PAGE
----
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Old 03-10-2010, 05:00 AM   #1 (permalink)
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Psychology, Psychiatry & Mental Illness



Now this is from a piece titled 'Psychiatry: An Industry of Death', which I recognize as a ridiculously over-the-top piece of propaganda. But, I think there is something to this. Psychologists and psychiatrists (hereafter: psychiatrists) are treated by many with the same respect given to physicians. Should that be the case?

For those who don't know, the Diagnostic and Statistics Manual of Mental Disorders (DSM) is a book used by psychiatrists to classify mental illness. It contains a list of all recognized mental illnesses and the criteria used for diagnosing them in an individual. The basis for inclusion in the book however is by vote. By vote. Also, there is a great deal of overlap between diseases, and the same symptom set can be diagnosed many different ways by many different psychiatrists. Doesn't this seem uncomfortably fallible to you? It does to me.

Then, there is the lack of pathology. I'm not opposed to the idea that a person can have abnormal brain functions or chemistry that disrupt their emotional state or well being. I also recognize that the area of body we're talking about is the brain, and you can't just biopsy a person's brain, the risk is incredibly high and I don't think enough is known to be able to test functionality of a brain biopsy ex situ. That's the rub though, Psychiatrists are making claims about the way that a person's brain is functioning, without any diagnostic, only a manifestation of symptoms. They also prescribe medication based on their assumptions about an individuals brain chemistry.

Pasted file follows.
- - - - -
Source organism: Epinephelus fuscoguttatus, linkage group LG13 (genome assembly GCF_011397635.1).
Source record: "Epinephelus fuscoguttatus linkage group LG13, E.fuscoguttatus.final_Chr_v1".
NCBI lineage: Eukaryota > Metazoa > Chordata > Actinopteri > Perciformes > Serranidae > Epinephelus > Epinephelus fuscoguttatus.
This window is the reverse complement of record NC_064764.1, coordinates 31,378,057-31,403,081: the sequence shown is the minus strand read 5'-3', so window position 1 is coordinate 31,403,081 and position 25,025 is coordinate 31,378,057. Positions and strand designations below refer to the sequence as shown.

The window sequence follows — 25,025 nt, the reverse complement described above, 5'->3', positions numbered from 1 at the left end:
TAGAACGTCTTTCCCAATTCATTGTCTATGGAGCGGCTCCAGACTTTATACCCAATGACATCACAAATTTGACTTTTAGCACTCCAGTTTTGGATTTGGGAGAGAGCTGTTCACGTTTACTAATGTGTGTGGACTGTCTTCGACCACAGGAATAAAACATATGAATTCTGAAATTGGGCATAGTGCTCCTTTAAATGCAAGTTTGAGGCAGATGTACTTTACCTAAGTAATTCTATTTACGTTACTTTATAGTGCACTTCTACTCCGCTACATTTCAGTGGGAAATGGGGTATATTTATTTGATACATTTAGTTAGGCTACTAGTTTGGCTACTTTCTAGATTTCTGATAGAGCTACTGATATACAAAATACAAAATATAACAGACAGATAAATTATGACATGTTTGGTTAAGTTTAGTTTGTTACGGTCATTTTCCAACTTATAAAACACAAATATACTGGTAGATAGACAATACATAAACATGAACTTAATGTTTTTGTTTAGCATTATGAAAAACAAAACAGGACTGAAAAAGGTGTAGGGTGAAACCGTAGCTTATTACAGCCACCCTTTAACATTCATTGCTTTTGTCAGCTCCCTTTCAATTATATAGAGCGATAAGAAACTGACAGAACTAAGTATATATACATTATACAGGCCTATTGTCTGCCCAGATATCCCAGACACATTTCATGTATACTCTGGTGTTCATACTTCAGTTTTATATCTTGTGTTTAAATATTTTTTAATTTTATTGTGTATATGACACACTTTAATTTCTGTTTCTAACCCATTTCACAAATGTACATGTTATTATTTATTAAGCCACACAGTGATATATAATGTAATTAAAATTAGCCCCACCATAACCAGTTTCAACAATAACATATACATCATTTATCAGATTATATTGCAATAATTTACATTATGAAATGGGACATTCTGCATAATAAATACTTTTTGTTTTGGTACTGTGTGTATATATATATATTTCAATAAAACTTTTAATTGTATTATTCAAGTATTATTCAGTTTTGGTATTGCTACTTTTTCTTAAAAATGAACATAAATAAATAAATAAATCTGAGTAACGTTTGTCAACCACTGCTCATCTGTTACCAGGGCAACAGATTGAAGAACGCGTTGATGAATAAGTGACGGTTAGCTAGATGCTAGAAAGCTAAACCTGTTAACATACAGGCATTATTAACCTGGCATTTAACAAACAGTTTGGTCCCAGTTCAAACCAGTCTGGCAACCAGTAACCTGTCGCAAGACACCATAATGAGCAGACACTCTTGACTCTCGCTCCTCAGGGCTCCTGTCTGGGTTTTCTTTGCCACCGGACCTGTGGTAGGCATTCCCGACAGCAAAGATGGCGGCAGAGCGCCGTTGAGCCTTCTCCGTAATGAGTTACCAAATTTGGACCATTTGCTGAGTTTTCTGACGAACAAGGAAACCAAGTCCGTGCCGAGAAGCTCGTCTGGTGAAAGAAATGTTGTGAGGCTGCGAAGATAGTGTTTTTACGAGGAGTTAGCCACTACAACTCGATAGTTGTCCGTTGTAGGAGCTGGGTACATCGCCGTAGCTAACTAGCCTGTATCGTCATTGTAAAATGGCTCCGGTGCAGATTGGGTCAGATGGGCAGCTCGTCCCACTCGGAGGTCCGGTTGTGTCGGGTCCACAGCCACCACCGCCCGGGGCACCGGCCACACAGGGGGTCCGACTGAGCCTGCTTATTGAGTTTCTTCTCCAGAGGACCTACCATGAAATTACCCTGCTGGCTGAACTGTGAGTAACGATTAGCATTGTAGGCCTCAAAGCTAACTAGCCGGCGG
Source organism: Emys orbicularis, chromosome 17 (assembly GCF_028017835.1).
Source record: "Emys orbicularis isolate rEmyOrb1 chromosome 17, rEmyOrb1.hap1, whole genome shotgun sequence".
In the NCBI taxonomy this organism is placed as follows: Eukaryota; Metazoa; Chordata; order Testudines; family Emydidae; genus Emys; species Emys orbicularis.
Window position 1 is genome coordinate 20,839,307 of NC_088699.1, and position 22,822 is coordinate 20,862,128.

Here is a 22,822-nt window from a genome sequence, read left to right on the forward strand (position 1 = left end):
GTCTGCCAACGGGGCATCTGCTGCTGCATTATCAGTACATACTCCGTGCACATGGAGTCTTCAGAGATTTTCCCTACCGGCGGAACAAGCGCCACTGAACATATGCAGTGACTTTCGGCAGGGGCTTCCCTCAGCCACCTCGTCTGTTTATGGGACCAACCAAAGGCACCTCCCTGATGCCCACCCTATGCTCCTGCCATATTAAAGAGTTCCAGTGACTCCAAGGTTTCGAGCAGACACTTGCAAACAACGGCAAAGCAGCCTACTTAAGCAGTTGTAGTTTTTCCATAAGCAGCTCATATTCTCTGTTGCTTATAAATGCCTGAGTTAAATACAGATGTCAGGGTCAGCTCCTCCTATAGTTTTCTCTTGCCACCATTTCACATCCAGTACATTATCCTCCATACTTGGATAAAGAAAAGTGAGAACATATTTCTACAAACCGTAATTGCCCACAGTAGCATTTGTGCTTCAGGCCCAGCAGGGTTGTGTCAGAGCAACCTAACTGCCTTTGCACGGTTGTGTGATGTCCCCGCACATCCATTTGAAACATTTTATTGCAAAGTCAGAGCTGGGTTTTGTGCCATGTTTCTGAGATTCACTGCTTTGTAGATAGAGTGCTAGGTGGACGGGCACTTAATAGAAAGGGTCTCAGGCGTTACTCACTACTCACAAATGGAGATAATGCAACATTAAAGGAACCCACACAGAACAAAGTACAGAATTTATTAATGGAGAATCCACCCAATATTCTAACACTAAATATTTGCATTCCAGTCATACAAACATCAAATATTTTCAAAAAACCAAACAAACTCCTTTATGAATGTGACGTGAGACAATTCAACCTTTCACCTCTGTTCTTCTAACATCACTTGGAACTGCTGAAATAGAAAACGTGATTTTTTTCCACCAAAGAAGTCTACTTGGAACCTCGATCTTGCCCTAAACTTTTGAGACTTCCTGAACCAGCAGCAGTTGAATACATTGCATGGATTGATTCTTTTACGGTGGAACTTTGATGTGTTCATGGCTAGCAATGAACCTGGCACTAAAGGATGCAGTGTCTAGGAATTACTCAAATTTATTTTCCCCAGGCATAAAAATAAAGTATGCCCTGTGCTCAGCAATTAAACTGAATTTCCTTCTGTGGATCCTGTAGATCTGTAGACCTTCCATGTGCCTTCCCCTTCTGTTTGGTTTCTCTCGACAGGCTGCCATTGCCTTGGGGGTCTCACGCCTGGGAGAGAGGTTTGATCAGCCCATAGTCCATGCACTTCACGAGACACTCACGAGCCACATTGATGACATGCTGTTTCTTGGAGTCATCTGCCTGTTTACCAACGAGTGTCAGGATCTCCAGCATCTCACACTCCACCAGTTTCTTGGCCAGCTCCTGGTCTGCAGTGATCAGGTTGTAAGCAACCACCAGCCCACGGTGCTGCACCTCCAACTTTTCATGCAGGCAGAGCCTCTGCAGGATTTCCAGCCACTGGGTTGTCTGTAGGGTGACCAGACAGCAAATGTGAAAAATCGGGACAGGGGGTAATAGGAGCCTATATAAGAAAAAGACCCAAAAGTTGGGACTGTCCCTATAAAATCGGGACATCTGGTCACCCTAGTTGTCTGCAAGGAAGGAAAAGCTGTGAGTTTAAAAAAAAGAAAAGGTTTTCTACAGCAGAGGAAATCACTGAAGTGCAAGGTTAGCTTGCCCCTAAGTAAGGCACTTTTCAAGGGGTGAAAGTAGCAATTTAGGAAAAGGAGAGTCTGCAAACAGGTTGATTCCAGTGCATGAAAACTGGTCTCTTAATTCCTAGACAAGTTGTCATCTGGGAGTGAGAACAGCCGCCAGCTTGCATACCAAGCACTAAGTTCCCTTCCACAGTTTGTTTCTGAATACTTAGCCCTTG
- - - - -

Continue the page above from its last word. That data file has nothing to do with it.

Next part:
I wouldn't be so crass as to suggest that mental illness does not exist. However, at what point does 'not normal' cross the line into 'illness'? I have heard it said that it's based on functionality, but any degree of any mental characteristic affects functionality. 'Normally' functioning individuals have mental characteristics that affect them negatively. How functionally deficient does a person have to be to be mentally ill?

Abstract of questions:
Are you comfortable with the DSM and it's use?
At what point does 'not normal' Cross the line into mental illness?
How functionally deficient does a person have to be to be considered mentally ill?
Do psychiatrists and psychologists deserve the same level of respect as physicians and other health care providers?

Until I have very good answers to some of these questions, I don't think I can take this field as seriously as the rest of 'medicine'. I also find it a bit absurd that these folks can have others committed indefinitely against their will with state support, or that they can affect criminal sentencing and cases so much.
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Old 03-11-2010, 05:20 PM   #2 (permalink)